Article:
by Dwight Newton
It takes courage to be a non-believer. If you cannot stipulate god, ontology becomes highly personal. Reality becomes whatever the individual believes and belief is based on internal truth rather than consensus. By accepting prevailing beliefs about reality, the enormous fundamental questions of existence become neatly organized in an accessible package and eliminates the need to seek further answers (personal truth), thus relieving the believer from having to figure out the answers for himself. This was the revolutionary act by Buddha -- not his belief that suffering is caused by desire, but rather that this personal conclusion was achieved in contrast to the prevailing understanding of reality. Buddha was not satisfied with the prevailing answers, so he sat under a tree and meditated until his answer came to him. This answer gave him all he needed to cope with the human condition of existential angst.
In my study of belief systems I have carried away some fundamental pieces of personal truth, which may not be the truth most people get or the ones the believers would want me to get.
This is what I learned from Buddha: Figure it out for yourself.
Faith surrenders will, which is not necessarily a bad thing, but it is a denial of personal responsibility for reality. If you believe that reality is personal, you have a responsibility to create a reality that is somehow at least non-destructive and is ideally highly creative. Because humans tend to herd, personal (some would say anarchic) views of reality are not fostered, and when personal reality conflicts significantly with the local herd, the consequences can be dire. The person who creates his own definitions risks health and welfare. The prevailing herd considers him insane, which by their standards is an accurate assessment.
Anthropocentric reality concepts are narrow-minded in the extreme. Look at science fiction. Anyone who thinks life on other planets will look or think anything even remotely like us, has never watched a National Geographic special about undersea life. Look at jellyfish, starfish, octopi, crabs. Imagine how an intelligent jellyfish would think about life on other planets.
How can we call the beliefs of the ancient Greeks, Romans, Aztecs and Egyptians "mythology," but call Christianity, Buddhism or Islam religion? Does it depend on the number of deities? Is it just because the latter are living beliefs?
This is what I learned from Jesus: Seek the beauty in life and love that.
A mere 400 years ago, Galileo was tried for heresy for proposing that the earth revolved around the sun. We are constantly re-defining reality in the face of new learning, but we are really still very far from a full understanding. Physicists, biologists, astronomers, philosophers are constantly redefining truth. The more we know the more we realize how little we know with any absolute certainty. The speed of light was considered a universal constant for decades until aberrations appeared where light seemed to travel faster or slower than it should. No one knows how a magnet works. We know how to create magnets, how to describe in minute details their effects and properties, but we don't know what magnetism is. Same with gravity. Same with aspirin.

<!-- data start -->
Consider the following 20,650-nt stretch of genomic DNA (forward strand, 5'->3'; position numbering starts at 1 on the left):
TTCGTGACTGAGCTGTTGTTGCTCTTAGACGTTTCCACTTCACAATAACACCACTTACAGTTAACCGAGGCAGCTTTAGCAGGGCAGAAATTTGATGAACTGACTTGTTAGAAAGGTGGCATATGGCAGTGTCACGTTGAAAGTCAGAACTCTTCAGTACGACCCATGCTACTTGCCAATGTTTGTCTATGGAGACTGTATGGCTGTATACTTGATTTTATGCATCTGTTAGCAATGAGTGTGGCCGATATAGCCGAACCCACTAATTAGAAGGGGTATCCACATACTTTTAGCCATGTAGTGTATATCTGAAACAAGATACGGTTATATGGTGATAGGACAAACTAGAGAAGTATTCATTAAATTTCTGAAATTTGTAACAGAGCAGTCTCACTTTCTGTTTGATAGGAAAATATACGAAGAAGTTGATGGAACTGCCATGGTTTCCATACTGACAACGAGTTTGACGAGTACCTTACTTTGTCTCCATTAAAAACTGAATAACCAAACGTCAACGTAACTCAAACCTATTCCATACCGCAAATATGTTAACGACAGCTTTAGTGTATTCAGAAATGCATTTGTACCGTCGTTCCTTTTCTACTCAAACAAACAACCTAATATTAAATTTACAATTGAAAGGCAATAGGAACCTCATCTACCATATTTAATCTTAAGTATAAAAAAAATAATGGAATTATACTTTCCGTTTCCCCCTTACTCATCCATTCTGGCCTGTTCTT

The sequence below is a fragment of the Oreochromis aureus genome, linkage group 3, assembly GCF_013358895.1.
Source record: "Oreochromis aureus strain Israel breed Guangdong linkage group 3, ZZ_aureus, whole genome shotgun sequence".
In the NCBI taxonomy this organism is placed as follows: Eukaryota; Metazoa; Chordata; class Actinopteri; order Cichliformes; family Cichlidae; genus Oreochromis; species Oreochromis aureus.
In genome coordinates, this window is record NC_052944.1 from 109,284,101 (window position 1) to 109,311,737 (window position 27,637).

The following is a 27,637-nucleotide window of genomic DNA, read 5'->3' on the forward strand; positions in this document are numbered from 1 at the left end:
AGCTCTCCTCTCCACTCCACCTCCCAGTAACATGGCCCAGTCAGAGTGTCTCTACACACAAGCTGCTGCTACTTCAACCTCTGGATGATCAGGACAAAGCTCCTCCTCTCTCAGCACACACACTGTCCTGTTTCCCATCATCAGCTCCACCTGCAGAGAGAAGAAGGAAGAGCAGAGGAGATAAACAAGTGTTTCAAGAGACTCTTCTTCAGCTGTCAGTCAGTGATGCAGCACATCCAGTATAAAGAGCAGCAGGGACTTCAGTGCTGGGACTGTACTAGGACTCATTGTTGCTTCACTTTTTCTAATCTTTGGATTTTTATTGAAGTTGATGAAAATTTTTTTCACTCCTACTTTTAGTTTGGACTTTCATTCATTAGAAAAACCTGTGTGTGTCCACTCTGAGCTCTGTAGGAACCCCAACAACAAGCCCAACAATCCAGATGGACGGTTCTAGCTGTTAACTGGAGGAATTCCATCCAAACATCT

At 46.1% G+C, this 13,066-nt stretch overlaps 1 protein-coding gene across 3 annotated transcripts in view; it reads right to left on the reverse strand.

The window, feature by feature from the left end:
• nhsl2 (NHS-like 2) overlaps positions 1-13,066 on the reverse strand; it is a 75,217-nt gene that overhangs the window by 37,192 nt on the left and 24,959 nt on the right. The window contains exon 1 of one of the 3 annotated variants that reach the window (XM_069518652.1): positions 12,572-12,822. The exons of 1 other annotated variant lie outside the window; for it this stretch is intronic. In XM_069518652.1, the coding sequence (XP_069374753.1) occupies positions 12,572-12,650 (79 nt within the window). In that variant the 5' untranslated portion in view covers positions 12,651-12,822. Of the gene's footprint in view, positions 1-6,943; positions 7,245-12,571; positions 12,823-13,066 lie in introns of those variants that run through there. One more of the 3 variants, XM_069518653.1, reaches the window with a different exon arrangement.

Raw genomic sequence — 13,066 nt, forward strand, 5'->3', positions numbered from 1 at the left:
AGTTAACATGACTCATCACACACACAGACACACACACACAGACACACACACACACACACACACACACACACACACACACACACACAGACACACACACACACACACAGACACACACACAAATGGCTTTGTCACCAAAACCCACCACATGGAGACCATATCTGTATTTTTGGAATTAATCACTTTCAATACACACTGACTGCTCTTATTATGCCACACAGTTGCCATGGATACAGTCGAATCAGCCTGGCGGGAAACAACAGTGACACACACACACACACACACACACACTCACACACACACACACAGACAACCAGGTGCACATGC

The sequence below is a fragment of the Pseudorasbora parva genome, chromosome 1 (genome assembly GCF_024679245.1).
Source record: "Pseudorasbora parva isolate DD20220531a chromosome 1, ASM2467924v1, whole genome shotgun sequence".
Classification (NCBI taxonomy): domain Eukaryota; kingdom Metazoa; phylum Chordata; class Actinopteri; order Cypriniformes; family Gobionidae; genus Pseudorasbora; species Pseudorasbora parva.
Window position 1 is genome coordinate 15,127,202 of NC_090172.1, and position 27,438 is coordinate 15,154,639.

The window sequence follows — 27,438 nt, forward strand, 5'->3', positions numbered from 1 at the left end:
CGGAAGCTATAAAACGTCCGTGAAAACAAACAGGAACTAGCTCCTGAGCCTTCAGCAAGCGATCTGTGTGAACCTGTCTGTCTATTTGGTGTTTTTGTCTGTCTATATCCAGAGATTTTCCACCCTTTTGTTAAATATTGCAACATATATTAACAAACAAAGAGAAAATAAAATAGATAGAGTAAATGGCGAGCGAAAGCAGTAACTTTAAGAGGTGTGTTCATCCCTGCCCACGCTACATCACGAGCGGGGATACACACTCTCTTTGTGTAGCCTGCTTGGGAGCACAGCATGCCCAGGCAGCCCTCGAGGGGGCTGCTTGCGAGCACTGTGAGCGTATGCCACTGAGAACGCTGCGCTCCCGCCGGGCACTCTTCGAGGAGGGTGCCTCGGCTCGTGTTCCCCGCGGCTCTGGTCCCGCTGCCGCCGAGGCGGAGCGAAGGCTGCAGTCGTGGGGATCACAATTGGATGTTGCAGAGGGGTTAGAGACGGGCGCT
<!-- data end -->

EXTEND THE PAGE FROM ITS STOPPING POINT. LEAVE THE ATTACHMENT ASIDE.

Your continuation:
Same with life itself. We are nowhere near being able to create life from inanimate matter or to definitively describe how such a thing might have occurred. This is the most astonishing mystery of all and is the single most compelling argument for deus ex machina. But I would argue that even if there is a God who caused life to exist from inanimate matter, this is not a sufficient explanation. I would ask, "How?" It is not sufficient to say God did it, even if it's true. Without a demonstration of method, the argument is moot.
Why not see belief as a creative act rather than subjugative necessity?
The religious extremist fears alternative views. I am happy to let anyone believe whatever they want because I believe reality is fluid and one belief can be just as valid as any other, even polar opposite, belief. I delight in the study of comparative belief systems, because I find it fascinating that so many contradictory ideas could be held by humans. The sheer diversity of religion and philosophy is the primary evidence I have for non-belief. Since there is, and probably cannot be, consensus, then any belief is as valid as any other and the only truth is that which lies within.
This is what I learned from Islam: Sound is a way to seek truth.
My ethos involves beauty and service to art. I am often not persuaded by arguments because I find them aesthetically unattractive, and that is sufficient reason for me to reject them. The aesthetic argument is disarming to most belief-based proposals because it is at once illogical and perfectly reasonable.
This is what I learned from my father: Serve the muse.
This is what I learned from Baha'u'llah: All beliefs are the OK.
This is what I learned from Mr. Natural (R. Crumb): It don't mean shit.
Last edited: 03/13/2006